Extra Points: Toronto Raptors President’s Bold Moves Paid Off — and Business Owners Should Take Note

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Christopher Schobert
Director of Communications
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May 31, 2019
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Pointman’s Extra Points series highlights lessons in leadership inspired by today’s headlines.

TAKEAWAY: Sometimes calculated moves pay off in a big way — just ask Toronto Raptors president Masai Ujiri.


OK, show of hands. Who predicted the Toronto Raptors would earn a trip to the NBA Finals this year?

If your hand is raised, congrats — you had more faith than most of the basketball world. After all, following 2018’s playoff loss (AGAIN) to Cleveland, Raptors president Masai Ujiri embarked on a series of moves best described as very, very risky.

The former player, scout and GM began by firing head coach Dwayne Casey — fresh off a franchise-best 59-win season — and promoting assistant Nick Nurse. (Ironically, Casey was named Coach of the Year after his firing.) Two months later, Ujiri made an even more shocking move. He traded four time All-Star DeMar DeRozan, the face of the franchise, to the Spurs for oft-injured forward Kawhi Leonard.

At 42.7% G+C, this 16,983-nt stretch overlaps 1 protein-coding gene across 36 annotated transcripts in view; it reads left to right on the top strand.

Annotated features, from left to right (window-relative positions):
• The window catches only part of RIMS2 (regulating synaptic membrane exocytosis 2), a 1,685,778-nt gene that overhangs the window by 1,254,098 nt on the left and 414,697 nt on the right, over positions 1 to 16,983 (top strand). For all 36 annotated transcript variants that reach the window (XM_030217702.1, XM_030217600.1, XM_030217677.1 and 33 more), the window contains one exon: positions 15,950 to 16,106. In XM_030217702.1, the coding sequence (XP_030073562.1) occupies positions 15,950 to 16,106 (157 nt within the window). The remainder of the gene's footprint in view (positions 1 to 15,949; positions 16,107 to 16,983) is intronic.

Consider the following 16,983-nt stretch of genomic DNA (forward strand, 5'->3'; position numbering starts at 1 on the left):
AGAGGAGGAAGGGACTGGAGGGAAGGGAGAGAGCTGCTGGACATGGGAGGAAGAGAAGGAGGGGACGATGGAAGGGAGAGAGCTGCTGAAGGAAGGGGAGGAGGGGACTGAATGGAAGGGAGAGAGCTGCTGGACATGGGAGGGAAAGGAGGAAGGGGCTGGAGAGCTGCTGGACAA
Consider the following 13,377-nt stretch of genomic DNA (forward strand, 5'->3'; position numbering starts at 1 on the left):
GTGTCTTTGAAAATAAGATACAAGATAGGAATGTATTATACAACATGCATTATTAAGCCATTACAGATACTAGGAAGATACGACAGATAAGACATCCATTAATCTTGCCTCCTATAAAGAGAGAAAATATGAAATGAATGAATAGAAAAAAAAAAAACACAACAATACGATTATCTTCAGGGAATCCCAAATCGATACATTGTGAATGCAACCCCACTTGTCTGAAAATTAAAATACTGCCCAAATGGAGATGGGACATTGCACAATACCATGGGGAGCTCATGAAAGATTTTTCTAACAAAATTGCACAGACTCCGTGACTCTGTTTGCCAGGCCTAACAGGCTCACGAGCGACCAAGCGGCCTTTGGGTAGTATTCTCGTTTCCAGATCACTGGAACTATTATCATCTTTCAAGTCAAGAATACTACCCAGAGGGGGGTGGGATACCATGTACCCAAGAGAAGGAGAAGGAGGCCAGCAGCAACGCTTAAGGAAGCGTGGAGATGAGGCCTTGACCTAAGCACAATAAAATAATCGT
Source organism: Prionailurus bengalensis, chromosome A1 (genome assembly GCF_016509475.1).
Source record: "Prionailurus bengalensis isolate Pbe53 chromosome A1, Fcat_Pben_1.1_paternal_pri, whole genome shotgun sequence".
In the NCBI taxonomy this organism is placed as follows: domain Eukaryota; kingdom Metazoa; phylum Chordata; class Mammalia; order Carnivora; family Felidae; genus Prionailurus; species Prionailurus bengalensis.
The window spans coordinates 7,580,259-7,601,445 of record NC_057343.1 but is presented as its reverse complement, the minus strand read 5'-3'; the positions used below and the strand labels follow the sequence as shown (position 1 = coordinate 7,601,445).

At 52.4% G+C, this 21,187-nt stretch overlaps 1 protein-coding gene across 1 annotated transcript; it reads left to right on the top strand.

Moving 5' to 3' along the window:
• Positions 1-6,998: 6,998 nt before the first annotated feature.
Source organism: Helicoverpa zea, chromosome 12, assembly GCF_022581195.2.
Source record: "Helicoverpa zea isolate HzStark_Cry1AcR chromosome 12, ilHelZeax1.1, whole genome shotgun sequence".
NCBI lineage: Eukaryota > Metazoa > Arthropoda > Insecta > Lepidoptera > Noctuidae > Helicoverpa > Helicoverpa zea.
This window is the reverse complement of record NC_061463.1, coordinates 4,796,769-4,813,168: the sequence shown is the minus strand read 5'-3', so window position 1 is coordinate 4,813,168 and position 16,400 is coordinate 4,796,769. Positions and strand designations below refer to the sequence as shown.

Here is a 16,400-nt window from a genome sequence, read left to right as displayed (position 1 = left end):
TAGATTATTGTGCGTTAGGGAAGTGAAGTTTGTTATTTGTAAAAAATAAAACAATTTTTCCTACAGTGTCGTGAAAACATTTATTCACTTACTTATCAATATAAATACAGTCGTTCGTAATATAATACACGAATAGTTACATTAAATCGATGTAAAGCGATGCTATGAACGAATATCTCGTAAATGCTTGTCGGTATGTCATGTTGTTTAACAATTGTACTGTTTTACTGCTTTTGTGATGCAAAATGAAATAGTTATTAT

It’s worth noting that Leonard, a former NBA Finals MVP, was set to be an unrestricted free agent after the 2018-19 season.

The response to the moves was, well, mixed. Consider a few of the headlines from last July: “Making sense of Masai Ujiri’s cold-blooded summer” was one. Or, my favorite, “Red flag Kawhi Leonard trade will be career-defining for Masai Ujiri.”

“At some point you have to do something different,” Ujiri said following the Leonard trade.

For Ujiri, doing something different involved taking a series of calculated risks. But more than that, his moves required taking measure of the team’s direction — and his own plan.

For Ujiri, doing something different involved taking a series of calculated risks. But more than that, his moves required taking measure of the team’s direction — and his own plan. Why was Ujiri so confident?

  • He believed in his ultimate goal.
  • He believed in his team.
  • He believed in himself.

“Put it on me,” Ujiri told reporters after the Leonard trade, pledging his belief “in this city, this country, this team.”

The result was a Conference Finals victory over the Bucks and the first NBA Finals appearance in Toronto’s 24-year history. Leonard, in particular, proved to be a game changer. And even if the Raptors end up losing to the mighty Warriors, or Leonard signs elsewhere, there is no denying that Ujiri showed real leadership and tremendous ambition.

Business owners know all about risk — and the importance of self-belief. If you are not confident in your plan and decisive in your actions, failure is likely. But sometimes calculated moves pay off in a big way.

Looking again at the Raptors example, Ujiri knew all about Leonard’s upside, as well as Nurse’s capabilities as a coach. He believed in their talents and they came through.

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